Fall 2018

In this Issue:

  • Family and Consumer Sciences -
          celebrating 100 years of service

  • Save time, freeze food for the holidays

  • Eat healthy using spare change

  • Planting groundcovers 

  • Remember November is diabetes awareness month

  • 4-H Farm Friends exhibit educates the community

  • Awards and recognitions

  • Events and classes

  • Harvest Homecoming Festival

Fall is here and we welcome you to the UGA Extension Gwinnett quarterly newsletter.

Articles are written by our extension agents to heighten awareness of fall activities in Gwinnett.  

We hope that you enjoy reading this e-publication. Please help spread the word about everything we have to offer here at
UGA Extension Gwinnett. 
Family and Consumer Sciences - 
celebrating 100 years of service

Boomer boys took shop and auto mechanics while young girls studied Home Economics. Girls were introduced to kitchens and stoves, fabric patterns, and the sewing machine. They were taught the basics of planning family meals, how to set the table properly, and how to diaper a baby doll. Until the Home Economics degree was established at UGA in 1918, women were largely banned from education and the workforce. Home Economics became the avenue for women to pursue higher education. 

By the turn of the 20 th  century, young women were serving in education, research, and community outreach. Opportunities for women expanded, but Home Economics was still considered to be strictly "women's work." Then came the 1960s and 1970s feminist movement. Home Ec became less desirable as a profession because women wanted to accomplish more than what their mother’s had achieved in the past. Students needed to understand Home Ec was not just about cooking and sewing.
Changing the name seemed like a good place to start. In 1990, the UGA School of Home Economics became The College of Family and Consumer Sciences (FACS). Since then, the College has grown from 12 women 100 years ago, to approximately 1,400 undergraduates and 200 graduate students. Today, a multitude of FACS undergraduates are groomed (women and men) to use their training in the academic, scientific, industrial, medical fields, and the private sector.
The young women who studied Home Ec 100 years ago would be impressed at what their “Home Ec” has become today.
Sourced from: Spring 2017 Edition of Boom written by Theresa Rice
Save time, freeze food for the holidays

A hot bowl of homemade soup on a chilly day is so comforting, but finding the time to prepare it can be difficult. One easy solution is to freeze foods in advance. This will allow you to have your favorite homemade meals ready to heat and serve when you get home. When freezing prepared foods, keep the following in mind:

• After cooking the food, be sure it is cooled quickly to maintain safety and quality; freeze food as soon as it is packaged and sealed.

• Be sure to package foods for the freezer in moisture-vapor resistant materials to prevent freezer burn.

• Label each package with the name of the food, ingredients, packaging date, any special instructions (such as heating temperature and cooking time), and the number of servings.

Click  here to research ingredients ahead of time to see what foods do not freeze well.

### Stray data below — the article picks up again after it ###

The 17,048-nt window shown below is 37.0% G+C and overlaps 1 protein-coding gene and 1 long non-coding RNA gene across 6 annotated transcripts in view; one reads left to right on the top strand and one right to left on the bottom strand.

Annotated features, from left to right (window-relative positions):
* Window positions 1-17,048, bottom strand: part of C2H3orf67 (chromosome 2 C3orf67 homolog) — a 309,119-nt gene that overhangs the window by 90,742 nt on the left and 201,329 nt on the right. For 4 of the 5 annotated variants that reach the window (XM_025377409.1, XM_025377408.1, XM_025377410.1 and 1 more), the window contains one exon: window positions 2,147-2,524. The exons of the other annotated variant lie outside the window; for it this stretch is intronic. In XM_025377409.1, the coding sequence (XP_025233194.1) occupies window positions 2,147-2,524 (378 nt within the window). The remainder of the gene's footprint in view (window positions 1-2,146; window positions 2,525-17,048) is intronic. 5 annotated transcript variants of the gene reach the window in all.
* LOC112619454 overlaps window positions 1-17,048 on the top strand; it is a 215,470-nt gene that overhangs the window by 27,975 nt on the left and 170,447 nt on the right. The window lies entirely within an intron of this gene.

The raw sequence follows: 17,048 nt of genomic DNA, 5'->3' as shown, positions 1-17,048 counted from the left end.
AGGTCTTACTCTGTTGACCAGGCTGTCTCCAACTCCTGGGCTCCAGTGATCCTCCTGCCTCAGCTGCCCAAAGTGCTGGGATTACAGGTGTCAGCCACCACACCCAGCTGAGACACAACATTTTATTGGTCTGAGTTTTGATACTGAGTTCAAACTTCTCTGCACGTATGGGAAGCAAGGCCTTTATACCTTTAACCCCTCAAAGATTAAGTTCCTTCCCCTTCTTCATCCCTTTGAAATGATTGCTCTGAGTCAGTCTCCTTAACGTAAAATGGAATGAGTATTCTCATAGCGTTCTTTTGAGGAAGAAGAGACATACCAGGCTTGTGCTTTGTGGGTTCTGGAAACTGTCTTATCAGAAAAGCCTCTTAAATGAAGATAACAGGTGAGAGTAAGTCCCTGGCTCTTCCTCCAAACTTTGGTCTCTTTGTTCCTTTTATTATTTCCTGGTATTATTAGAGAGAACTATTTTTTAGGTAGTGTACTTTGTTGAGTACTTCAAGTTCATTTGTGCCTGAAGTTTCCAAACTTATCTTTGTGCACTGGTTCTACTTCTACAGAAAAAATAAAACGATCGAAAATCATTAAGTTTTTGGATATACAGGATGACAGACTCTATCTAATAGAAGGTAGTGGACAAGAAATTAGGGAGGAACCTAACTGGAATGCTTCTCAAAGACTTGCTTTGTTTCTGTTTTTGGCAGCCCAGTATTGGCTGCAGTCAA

Click here to see any special instructions for freezing and preparing your product. 
Eat healthy using spare change

Planning your meals for the week will prepare you to grocery shop knowing exactly what you need. It will also keep you from buying unhealthy and costly snacks.

  • To eat healthy on a budget, the USDA created the idea of the ‘Three P’s.’ Plan, Purchase, and Prepare your food.

  • Make time in your busy schedule to plan out a week’s worth of breakfasts, lunches, and dinners for your family. It’s easier than you think and saves you time and money.

  • Having easy and simple recipes will help you with the planning. The UGA Extension Extended Food and Nutrition Education Program (EFNEP) web site offers some healthy, simple and budget friendly ideas for preparing delicious meals. To visit that website click here.

Want to see more spare change in your wallet? Ditch fast food, choose water over sugary drinks, and cover half of your plate with fruits and vegetables. Some lower-cost fresh vegetables are potatoes, lettuce, eggplant, cooking greens, summer squash, carrots, and tomatillos. The least-expensive fruits are watermelons, bananas, apples, pears, pineapples, and peaches, especially when they are in season.

Plant-based protein, such as beans, are money smart choices that stretch your dollars available for food. However, if you still crave the taste of meat, soups and stews are a good way to stretch small amounts of meat to feed a family on a budget.

Keep track of your finances to see how much you saved by planning meals ahead in comparison to your previous way of preparing meals. The health benefits will also be rewarding!
Planting groundcovers

Do you have areas of your lawn where grass has difficulty growing? Too much shade, poorly drained soils, steep slopes, and other conditions can present a challenge to having an attractive lawn. If parts of your landscape are not suited to grass, consider planting ground covers which are small growing, ornamental plants.

Several groundcovers thrive in the shade. Liriope, sometimes referred to as monkey grass, is a perennial evergreen that flourishes in sites that receive minimal sunlight as well as full sun. It can tolerate drought conditions and both intense heat and cold but will suffer in soils that have poor drainage.